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Habsburg-occupied Serbia (1686–91)

Habsburg-occupied Serbia refers to the period between 1686 and 1699 of the Great Turkish War, during which various regions of present-day Serbia (which were de jure Ottoman territory) were occupied by the Habsburg Monarchy. In those regions, Habsburg authorities have established various forms of provisional military administration, including the newly organized Serbian Militia. By the Treaty of Karlowitz in 1699, some of those regions remained under the permanent Habsburg rule, while others were returned to the Ottoman Empire.[1]

Habsburg-occupied Serbia

Serbien
1686–1699
StatusTerritory of the Habsburg Monarchy
CapitalBelgrade
Common languagesSerbian, German
Religion
Serbian Orthodox,
Roman Catholic
GovernmentMilitary administration
Historical eraEarly modern period
• Habsburg occupation
1686
1683–1699
1699
ISO 3166 codeRS
Preceded by
Succeeded by
Ottoman Empire
Military Frontier
Ottoman Empire

HistoryEdit

In 1683, the Great Vienna War broke out between the Ottoman Empire and the Habsburg Monarchy. After the victory in the Siege of Buda (1686), Habsburg forces continued their advance towards south, forcing Ottomans to retreat from the Kingdom of Hungary and neighboring regions. In the same time, local Serbs, who were Christians, formed the Serbian Militia and joined with Habsburg forces against Ottomans, driving them out (fully or partially) from regions of Bačka, Banat and Syrmia (corresponding to modern Vojvodina, in Serbia).[2]

In 1688, the Habsburg forces organized a further offensive towards south, crossing rivers Sava and Danube. In the same time, the Serbian Militia operated throughout regions of Šumadija and Raška in central Serbia. After the victory in the Siege of Belgrade (1688), Habsburg forces continued their advance towards south, taking Niš and reaching Prizren and Skopje (1689). In the same time, Serbian Patriarch Arsenije III Crnojević also sided with Habsburgs. By the beginning of 1690, Habsburg-controlled area included much of the territory of present-day Serbia.[2]

 
Serbian Patriarch Arsenije III Crnojević (d. 1706)

In 1690, a full-scale Ottoman counter-offensive was launched, forcing Habsburg commanders and the Serbian Militia to retreat to the north. Ottoman atrocities provoked the Great Migration of the Serbs, led by Serbian Patriarch Arsenije III, who left the Patriarchal Monastery of Peć, and presided an Assembly of Serbian leaders, who met in Belgrade in 1690 and elected Emperor Leopold I as King of Serbia. Ottomans undertook the Siege of Belgrade (1690) and recaptured the city, but were stopped at the Battle of Slankamen (1691) in Syrmia.[2]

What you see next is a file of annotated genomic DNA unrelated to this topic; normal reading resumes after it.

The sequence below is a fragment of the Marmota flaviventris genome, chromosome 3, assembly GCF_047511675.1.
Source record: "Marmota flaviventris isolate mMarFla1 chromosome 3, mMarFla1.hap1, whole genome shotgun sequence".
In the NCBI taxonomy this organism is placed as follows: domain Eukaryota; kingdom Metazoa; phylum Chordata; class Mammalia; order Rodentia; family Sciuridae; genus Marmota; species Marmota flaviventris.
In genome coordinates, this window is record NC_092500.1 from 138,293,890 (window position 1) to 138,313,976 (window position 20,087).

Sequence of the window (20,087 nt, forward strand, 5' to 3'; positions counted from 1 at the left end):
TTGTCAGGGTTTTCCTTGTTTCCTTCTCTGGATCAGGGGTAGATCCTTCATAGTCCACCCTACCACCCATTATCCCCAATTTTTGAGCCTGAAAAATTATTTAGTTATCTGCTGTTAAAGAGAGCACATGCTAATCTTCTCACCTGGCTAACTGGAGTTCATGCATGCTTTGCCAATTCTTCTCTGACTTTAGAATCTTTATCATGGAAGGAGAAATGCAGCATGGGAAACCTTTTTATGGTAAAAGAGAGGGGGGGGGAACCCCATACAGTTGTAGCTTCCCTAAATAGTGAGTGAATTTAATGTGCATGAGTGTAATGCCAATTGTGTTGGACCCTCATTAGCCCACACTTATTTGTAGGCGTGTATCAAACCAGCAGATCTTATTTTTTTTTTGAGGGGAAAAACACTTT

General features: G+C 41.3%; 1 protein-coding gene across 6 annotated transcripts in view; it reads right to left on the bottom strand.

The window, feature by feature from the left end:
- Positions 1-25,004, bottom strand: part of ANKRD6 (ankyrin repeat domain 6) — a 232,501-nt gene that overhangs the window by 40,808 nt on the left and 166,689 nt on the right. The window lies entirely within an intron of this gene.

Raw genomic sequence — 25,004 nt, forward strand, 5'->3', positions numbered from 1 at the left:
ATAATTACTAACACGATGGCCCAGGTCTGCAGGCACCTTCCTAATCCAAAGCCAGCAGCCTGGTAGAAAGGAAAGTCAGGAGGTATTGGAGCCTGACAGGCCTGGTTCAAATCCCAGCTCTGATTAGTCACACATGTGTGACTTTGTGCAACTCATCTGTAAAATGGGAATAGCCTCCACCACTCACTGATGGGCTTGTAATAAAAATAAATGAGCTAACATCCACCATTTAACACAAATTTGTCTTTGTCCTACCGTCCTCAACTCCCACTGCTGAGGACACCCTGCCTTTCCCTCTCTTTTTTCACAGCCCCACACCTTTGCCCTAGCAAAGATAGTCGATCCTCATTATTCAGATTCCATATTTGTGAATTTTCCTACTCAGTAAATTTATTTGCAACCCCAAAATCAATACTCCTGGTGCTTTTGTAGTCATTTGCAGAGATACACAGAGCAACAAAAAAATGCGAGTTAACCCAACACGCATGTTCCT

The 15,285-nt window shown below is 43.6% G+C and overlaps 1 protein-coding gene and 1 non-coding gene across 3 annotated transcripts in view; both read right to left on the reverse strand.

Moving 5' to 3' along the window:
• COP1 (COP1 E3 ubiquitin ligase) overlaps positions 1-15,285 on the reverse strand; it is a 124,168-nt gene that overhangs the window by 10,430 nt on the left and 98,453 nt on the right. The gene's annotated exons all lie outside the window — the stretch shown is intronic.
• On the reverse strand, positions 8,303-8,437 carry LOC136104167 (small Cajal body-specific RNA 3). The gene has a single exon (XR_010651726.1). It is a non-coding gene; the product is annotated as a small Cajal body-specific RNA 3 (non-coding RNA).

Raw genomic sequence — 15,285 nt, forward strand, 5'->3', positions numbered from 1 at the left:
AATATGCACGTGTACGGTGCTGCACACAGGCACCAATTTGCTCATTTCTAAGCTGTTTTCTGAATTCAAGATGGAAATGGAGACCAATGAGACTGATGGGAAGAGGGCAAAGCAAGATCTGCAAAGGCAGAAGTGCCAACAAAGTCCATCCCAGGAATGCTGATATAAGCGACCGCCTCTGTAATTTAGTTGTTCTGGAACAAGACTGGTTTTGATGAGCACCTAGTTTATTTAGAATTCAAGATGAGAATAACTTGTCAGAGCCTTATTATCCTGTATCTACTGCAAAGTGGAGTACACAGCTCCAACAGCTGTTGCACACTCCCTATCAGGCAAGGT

In 1693, Habsburg forces decided to recapture Belgrade. Imperial army, led by duke Charles Eugène de Croÿ, attacked the city and laid the siege, but Ottoman garrison organized a successful resistance and managed to repel the attack. During next few years, Ottomans made several attempts to recapture regions of Syrmia and Bačka, but were finally defeated at the Battle of Senta (1697) (modern Senta, in northern Serbia).[2]

The Habsburg withdrawal from the southern territories of present-day Serbia ran in parallel with the Great Serbian Migrations into the northern regions, remaining within the Habsburg Monarchy. The war ended with the Treaty of Karlowitz in 1699 (signed in Sremski Karlovci in present-day northern Serbia), under which the territory of present-day Serbia was divided between the Ottoman Empire and the Habsburg Monarchy. According to the Treaty, most of the territory of present-day Serbia remained within the Ottoman Empire, while the region of Bačka and part of the region of Syrmia were assigned to the Habsburg Monarchy.[2]

Habsburg commandersEdit

The main Habsburg commanders in charge of operations on the territory of present-day Serbia were:

See alsoEdit

ReferencesEdit

  1. ^ Ćirković 2004, p. 143-148.
  2. ^ a b c d e Ćirković 2004.

SourcesEdit

  • Bataković, Dušan T., ed. (2005). Histoire du peuple serbe [History of the Serbian People] (in French). Lausanne: L’Age d’Homme.
  • Ćirković, Sima (2004). The Serbs. Malden: Blackwell Publishing.
  • Fodor, Pál; Dávid, Géza, eds. (2000). Ottomans, Hungarians, and Habsburgs in Central Europe: The Military Confines in the Era of Ottoman Conquest. BRILL.
  • Fotić, Aleksandar (2008). "Serbian Orthodox Church". Encyclopedia of the Ottoman Empire. New York: Infobase Publishing. pp. 519–520.
  • Kašić, Dušan, ed. (1965). Serbian Orthodox Church: Its past and present. 1. Belgrade: Serbian Orthodox Church.
  • Pavlovich, Paul (1989). The History of the Serbian Orthodox Church. Serbian Heritage Books.
  • Pavlowitch, Stevan K. (2002). Serbia: The History behind the Name. London: Hurst & Company.
  • Pešalj, Jovan (2010). "Early 18th-Century Peacekeeping: How Habsburgs and Ottomans Resolved Several Border Disputes after Karlowitz". Empires and Peninsulas: Southeastern Europe between Karlowitz and the Peace of Adrianople, 1699–1829. Berlin: LIT Verlag. pp. 29–42.
  • Stavrianos, Leften (2000) [1958]. The Balkans Since 1453. London: Hurst.